So this weekend is Wrestlemania, and it got me thinking about a wrestler by the name of Bret “The Hitman” Hart. You see, Bret Hart was a wrestler in the WWF (now WWE) for a very long time, originally with the tag team partner of Jim “The Anvil” Neidhart, they were known as The Hart Foundation. And he and a very nice career back in the early-to-mid 80s through into the early 90s when he broke out into an individual star. He’s now widely considered probably one of the best 10-15 wrestlers of all time.
Why am I talking about Bret “The Hitman” Hart in a video that is probably going to be predicated on thoughts around business? It’s because of this:
Bret’s nickname was The Excellence of Execution.
I’ve been giving a lot of thought lately to where the world’s at right now and the people’s lack of understanding of how much execution matters. I’ve realized that I’m not investing in as many startups lately because a lot of the people have very nice ideas, but I’ve watched so many – SO MANY – bright, brilliant, hungry, ambitious, talented 22-26 year olds in the last couple years just completely fail because they didn’t have the gut/experience/nuances to navigate through the execution of what it took to build a business, or, more importantly, the ability to adjust half-way through, as this world moves so quickly that they’re not able to change their business model when the world changes the premise on which they based their company.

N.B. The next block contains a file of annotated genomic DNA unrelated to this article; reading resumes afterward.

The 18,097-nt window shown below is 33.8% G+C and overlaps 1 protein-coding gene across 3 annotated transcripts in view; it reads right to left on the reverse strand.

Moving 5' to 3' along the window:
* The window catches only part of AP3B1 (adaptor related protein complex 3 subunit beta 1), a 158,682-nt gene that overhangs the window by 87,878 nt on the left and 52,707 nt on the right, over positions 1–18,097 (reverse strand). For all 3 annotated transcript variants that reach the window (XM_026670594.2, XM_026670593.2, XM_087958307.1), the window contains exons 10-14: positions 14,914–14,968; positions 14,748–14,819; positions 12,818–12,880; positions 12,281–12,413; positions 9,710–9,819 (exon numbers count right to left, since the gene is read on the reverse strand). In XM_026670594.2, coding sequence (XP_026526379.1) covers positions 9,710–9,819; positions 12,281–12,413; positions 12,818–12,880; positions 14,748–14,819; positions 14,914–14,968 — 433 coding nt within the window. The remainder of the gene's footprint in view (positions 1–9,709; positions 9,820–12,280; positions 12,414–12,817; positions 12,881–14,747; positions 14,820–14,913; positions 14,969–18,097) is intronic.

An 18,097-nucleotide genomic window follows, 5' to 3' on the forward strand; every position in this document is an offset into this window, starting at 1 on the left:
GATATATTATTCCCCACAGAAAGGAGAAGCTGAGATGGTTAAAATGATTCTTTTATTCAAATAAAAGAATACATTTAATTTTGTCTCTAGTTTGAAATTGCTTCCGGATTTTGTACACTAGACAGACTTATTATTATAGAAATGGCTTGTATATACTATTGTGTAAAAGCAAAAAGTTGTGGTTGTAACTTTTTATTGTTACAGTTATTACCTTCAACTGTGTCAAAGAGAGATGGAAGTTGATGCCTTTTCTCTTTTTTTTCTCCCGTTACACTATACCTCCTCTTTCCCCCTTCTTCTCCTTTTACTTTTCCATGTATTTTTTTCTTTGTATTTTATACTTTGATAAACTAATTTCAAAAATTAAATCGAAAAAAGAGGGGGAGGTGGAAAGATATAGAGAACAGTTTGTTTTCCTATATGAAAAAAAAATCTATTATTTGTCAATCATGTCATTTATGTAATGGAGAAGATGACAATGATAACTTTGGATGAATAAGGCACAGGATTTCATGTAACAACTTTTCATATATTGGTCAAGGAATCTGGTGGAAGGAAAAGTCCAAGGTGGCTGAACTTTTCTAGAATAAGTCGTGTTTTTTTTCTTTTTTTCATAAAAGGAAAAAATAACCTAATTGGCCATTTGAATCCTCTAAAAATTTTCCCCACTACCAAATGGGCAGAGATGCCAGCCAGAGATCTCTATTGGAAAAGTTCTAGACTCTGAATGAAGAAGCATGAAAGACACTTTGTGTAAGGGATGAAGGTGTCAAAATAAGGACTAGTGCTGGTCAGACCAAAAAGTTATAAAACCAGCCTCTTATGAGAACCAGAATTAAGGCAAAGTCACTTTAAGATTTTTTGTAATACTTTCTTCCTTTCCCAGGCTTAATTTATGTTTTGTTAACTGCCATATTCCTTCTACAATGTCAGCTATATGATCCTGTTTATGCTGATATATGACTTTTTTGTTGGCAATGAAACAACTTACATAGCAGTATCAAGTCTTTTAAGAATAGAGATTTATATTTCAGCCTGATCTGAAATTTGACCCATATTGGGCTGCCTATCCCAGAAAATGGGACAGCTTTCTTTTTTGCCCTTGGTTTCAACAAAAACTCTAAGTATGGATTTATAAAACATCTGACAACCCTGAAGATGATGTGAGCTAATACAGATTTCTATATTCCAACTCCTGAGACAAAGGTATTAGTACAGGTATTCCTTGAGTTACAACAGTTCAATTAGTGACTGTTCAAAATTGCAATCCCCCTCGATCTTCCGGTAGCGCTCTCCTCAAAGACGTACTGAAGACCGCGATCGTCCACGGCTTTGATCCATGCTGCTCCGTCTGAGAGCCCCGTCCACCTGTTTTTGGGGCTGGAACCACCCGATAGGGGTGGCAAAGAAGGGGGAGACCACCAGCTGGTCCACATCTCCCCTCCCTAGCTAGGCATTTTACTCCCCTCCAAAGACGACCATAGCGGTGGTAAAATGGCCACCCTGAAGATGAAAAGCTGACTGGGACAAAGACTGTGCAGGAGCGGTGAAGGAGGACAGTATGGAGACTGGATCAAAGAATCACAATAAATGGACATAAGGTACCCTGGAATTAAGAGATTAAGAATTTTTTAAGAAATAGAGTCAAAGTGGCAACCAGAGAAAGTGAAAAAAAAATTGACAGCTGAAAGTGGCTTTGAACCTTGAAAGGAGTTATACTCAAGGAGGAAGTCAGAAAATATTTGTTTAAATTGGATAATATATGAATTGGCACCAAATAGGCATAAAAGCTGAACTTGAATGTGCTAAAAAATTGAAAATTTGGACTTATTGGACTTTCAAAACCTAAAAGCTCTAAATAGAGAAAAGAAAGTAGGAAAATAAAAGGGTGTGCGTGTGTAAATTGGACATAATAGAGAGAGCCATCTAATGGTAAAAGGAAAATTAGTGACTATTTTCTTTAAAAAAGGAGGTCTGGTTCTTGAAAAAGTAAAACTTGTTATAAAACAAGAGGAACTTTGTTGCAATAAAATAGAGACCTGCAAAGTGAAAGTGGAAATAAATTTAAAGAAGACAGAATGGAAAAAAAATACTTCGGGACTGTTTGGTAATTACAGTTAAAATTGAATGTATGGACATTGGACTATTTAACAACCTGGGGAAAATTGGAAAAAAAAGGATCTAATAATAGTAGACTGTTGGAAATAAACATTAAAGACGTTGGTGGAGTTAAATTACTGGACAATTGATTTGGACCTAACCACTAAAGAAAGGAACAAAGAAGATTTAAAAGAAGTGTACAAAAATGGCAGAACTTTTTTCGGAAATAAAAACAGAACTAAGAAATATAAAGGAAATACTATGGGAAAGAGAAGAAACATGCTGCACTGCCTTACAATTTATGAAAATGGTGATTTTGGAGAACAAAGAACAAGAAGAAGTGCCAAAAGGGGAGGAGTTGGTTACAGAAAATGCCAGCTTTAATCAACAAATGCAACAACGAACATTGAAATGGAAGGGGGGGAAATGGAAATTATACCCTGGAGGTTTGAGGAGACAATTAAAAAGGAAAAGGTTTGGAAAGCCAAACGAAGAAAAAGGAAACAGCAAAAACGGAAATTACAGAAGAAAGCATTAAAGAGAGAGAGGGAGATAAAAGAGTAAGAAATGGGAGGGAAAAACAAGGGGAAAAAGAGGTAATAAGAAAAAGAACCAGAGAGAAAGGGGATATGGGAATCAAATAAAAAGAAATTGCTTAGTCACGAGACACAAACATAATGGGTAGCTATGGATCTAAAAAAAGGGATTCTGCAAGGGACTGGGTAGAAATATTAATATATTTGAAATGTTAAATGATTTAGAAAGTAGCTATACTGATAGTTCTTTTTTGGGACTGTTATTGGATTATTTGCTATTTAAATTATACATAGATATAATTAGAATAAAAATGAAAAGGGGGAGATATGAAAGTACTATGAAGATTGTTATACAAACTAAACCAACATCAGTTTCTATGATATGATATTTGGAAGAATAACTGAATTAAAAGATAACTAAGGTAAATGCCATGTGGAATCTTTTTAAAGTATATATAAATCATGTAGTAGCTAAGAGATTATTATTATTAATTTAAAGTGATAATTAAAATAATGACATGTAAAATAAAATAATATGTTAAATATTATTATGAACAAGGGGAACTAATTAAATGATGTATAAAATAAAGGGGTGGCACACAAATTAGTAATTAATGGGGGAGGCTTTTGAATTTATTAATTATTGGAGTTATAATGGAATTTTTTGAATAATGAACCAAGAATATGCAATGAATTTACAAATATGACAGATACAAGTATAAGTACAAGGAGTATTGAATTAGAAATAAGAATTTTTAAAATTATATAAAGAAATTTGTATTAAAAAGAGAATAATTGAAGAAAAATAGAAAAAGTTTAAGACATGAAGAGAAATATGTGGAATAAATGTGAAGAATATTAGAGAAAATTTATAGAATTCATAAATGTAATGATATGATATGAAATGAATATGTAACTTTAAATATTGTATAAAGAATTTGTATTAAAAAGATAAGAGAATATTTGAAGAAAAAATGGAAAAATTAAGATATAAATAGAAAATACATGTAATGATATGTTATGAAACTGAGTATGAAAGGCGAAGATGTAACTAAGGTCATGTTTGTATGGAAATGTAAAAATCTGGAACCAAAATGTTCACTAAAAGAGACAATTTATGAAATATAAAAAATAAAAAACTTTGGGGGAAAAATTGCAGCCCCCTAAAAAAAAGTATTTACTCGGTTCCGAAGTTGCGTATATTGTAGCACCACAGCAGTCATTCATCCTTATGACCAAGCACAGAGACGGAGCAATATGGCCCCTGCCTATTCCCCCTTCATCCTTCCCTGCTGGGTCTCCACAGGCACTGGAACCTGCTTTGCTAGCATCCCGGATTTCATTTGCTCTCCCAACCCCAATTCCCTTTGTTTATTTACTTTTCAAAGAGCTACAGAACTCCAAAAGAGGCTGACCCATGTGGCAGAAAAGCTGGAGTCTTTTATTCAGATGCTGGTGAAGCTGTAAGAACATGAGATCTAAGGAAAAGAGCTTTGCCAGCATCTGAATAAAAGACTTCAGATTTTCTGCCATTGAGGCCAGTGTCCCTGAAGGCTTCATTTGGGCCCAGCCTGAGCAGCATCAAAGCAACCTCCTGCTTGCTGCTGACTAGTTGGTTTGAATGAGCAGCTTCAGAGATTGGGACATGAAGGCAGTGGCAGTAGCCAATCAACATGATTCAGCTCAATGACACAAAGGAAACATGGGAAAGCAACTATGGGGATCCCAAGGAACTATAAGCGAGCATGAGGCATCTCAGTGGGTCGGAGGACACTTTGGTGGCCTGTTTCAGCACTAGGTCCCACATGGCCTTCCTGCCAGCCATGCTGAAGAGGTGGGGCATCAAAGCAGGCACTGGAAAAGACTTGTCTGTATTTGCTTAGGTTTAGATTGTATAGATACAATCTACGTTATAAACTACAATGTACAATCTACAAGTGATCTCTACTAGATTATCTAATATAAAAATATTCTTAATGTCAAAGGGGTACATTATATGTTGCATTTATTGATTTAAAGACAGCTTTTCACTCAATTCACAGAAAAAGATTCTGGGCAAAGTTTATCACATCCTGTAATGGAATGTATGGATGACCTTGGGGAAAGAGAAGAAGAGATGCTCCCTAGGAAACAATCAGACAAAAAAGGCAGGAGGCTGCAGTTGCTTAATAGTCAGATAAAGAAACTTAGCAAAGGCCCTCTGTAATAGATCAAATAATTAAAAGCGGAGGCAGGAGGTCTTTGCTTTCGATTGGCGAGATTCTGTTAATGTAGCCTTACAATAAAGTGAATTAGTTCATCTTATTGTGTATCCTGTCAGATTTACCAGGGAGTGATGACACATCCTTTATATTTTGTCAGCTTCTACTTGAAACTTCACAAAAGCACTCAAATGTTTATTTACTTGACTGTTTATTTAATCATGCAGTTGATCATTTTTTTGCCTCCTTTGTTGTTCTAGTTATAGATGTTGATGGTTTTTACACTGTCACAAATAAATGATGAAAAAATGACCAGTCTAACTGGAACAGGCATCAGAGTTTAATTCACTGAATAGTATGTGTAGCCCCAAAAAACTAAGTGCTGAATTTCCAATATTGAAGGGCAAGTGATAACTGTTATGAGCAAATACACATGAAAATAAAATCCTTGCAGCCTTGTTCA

See, I get a lot of emails from friends on Facebook going “omg you’re so lucky! It all happened so fast!” It didn’t happen fast! I’ve been fucking executing since I was 14. In a Malcolm Gladwell world of “10,000 hours and you’re an expert”, I put in 50,000 hours. The reason I failed every class was because I’ve been running businesses since I was 14 years old.
Everybody’s like “Oh Wine Library TV was such a phenomenon!” I ran Wine Library (a wine retail and ecommerce business) from 1998 until early 2006 every single day for 17 hours a day before I started WLTV to get “internet famous.” See, execution matters, and putting in the work matters. Bret Hart grew up in a wrestling family. He was 8 and 9 when he was in the square circle every day when he was getting thrown around by his older brothers and his dad like a rag doll.
Put in the work. Execute, and then you’ve got a shot. Your ideas are cute and all, but without execution, most of you will fail. It’s time in 2013 for us to start getting dramatically more practical and start looking at people that are 28/29/42/49/50/57 and understand “yeah, maybe they don’t know what Snapchat is, but their execution value is high.”